Where A Partner Management System Can Help

A partner management system can significantly aid a partner manager by introducing automation, ensuring each partner - regardless of their type or size - receives the resources they need to thrive.

At this stage the management system which is needed is a PRM, short for partner relationship management.

Employing  PRM software allows for automating partner management aspects such as maintaining a central repository for marketing and sales collateral. 

This facilitates partners in self-serving, obtaining the necessary information they need without going through the partner manager, saving valuable time.

Moreover, incorporating a partner management system streamlines processes such as training. Most of these systems include a Learning Management System (LMS) or a partner training feature, enabling partners to log in and self-serve the training content pertinent to them.

Not only does this save the partner manager considerable time otherwise spent on in-person training sessions, but it also enables the creation of varied partner training "tracks." This offers a tailored training experience to each partner type.

Read Our Ultimate Guide to Building a Framework for Your Partner Ecosystem

Managing A Robust Partner Ecosystem

At this stage you have reached a robust partner ecosystem, such as the above-mentioned example referencing  Palo Alto Networks.

At this stage your team has most likely scaled, and you likely have a whole range of different partners  including resellers, system integrators and hyperscalers like AWS, Google and Microsoft.

You are likely to need several pieces of software to help with the overall management and optimization of your ecosystem.

That is because again each partner has their own wants, needs and nuances.

Pulling out the hyperscaler use case, the main partner management process here is co-selling with them in order to drive joint value.

However, when partnering with hyperscalers there is a whole range of things that go into this including joint solution creation and co-marketing to do it effectively.

Doing this manually can take a lot of time, and lead to ineffective relationships with hyperscalers.

How A Partner Management System Can Help

Applying the same principle from the previous section, a partner management system can significantly aid a well-developed partner ecosystem in several ways.

Moreover, programs of this magnitude calls for a multifaceted approach when considering software to increase the overall likelihood of success.

For instance, employing a partner ecosystem platform (PEP) like WorkSpan would be ideal for managing hyperscalers. WorkSpan offers a Co-Sell App that allows companies to automate many processes that would otherwise be manual, like joint opportunity entry. It also provides a centralized platform to set up, manage, and run joint co-marketing campaigns.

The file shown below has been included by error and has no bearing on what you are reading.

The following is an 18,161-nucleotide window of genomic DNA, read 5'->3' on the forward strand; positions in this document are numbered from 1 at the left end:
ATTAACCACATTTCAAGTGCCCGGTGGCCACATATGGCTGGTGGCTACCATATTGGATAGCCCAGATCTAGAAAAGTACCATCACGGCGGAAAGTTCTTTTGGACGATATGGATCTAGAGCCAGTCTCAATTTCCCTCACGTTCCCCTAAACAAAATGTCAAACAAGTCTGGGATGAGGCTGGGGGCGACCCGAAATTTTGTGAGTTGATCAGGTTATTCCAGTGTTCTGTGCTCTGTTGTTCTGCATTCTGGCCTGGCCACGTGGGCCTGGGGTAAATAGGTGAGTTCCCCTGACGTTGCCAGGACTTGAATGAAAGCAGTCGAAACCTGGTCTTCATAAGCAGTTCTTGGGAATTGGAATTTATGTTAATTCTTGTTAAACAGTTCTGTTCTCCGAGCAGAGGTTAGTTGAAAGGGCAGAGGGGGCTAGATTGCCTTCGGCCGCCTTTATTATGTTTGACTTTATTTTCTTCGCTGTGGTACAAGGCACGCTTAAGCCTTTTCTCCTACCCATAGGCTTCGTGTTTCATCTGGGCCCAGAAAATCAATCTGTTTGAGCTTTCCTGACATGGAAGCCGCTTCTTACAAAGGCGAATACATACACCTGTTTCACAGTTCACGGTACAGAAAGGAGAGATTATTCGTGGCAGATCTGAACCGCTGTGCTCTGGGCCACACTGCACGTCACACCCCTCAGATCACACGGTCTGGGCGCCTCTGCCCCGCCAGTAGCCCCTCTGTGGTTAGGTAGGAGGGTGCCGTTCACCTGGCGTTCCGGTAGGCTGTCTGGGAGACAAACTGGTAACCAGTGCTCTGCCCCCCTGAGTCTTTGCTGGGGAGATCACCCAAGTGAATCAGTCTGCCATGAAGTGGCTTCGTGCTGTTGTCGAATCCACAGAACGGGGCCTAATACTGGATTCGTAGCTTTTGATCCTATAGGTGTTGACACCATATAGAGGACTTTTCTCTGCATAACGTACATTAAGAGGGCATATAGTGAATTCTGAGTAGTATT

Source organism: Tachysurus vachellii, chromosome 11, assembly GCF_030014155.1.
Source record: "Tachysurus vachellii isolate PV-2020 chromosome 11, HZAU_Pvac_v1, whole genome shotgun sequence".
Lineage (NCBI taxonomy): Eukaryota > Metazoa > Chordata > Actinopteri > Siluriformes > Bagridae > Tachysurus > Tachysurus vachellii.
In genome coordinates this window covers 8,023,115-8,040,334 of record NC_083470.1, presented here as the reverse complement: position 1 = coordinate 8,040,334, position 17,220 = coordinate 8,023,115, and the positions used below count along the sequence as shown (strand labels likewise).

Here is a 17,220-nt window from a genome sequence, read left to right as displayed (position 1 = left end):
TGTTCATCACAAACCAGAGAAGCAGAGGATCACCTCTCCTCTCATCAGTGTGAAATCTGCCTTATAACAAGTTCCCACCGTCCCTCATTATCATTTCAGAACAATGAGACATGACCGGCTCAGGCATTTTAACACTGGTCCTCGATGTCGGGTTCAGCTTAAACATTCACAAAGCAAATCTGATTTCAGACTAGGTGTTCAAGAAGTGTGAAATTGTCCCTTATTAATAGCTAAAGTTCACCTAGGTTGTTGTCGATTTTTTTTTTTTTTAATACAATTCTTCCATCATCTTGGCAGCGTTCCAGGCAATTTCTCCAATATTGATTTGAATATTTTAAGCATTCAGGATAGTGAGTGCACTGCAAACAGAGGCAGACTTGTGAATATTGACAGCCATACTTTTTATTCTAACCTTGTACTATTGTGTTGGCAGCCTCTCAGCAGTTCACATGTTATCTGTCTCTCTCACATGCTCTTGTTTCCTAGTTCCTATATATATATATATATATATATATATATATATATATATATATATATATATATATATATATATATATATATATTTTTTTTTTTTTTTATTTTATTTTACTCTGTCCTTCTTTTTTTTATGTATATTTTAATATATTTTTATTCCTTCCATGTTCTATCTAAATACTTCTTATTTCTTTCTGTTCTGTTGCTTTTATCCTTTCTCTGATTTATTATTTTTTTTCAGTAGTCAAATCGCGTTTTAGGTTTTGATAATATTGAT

Learn about using WorkSpan to manage ecosystem business processes

For those marketing with technology partners, a partner management system like Crossbeam would be beneficial. 

Crossbeam assists in managing account mapping and provides an overview of any overlaps that might be happening between you and your partners.

When your partner ecosystem has achieved significant scale, there's a high probability that you have considerable revenue flowing through your channel. 

This revenue justifies the investment in acquiring several different partner management tools to maximize the benefits from your entire ecosystem.

How Your Partner Management Process Changes As Your Program Grows

Partner ecosystems have gained significant traction as a potent go-to-market strategy for businesses.

When effectively established, they can serve as powerful catalysts for your business's growth.

However, as your ecosystem expands and the number and types of partners increase, a finely-tuned approach becomes necessary to extract maximum value from your ecosystem.

In this blog post, we have outlined various stages of a partner ecosystem and how your partner management evolves at each stage.

We've delved into how the growth of your ecosystem necessitates more comprehensive partner management processes, and your software stack expands accordingly to accommodate this growth.

For mature ecosystems, the need arises to procure multiple partner management platforms to drive maximum impact.

One such tool is WorkSpan, which facilitates effective co-selling with various types of partners.

Given that co-selling forms an integral part of partnering and typically demands substantial manual effort, WorkSpan offers an automated solution to make this far easier. 

This allows for increased efficiency, freeing up resources for other vital tasks, and consequently amplifying the overall success of your partner ecosystem. 

WorkSpan exemplifies how the right software can make partner management more manageable and more fruitful, underscoring the significance of an evolved partner management system in a maturing ecosystem.

Chief Partner Officer

About Chip Rodgers

Chip is passionate about building strong communities and ecosystems around enterprises to build excitement for the category, deliver value for customers, and grow the business. Prior to WorkSpan, Chip was with SAP for over 13 years, most recently growing the SAP Community Network to over 2 million engaged customers, partners, and developers. He has an MBA from the University of Chicago and an engineering degree from Northwestern.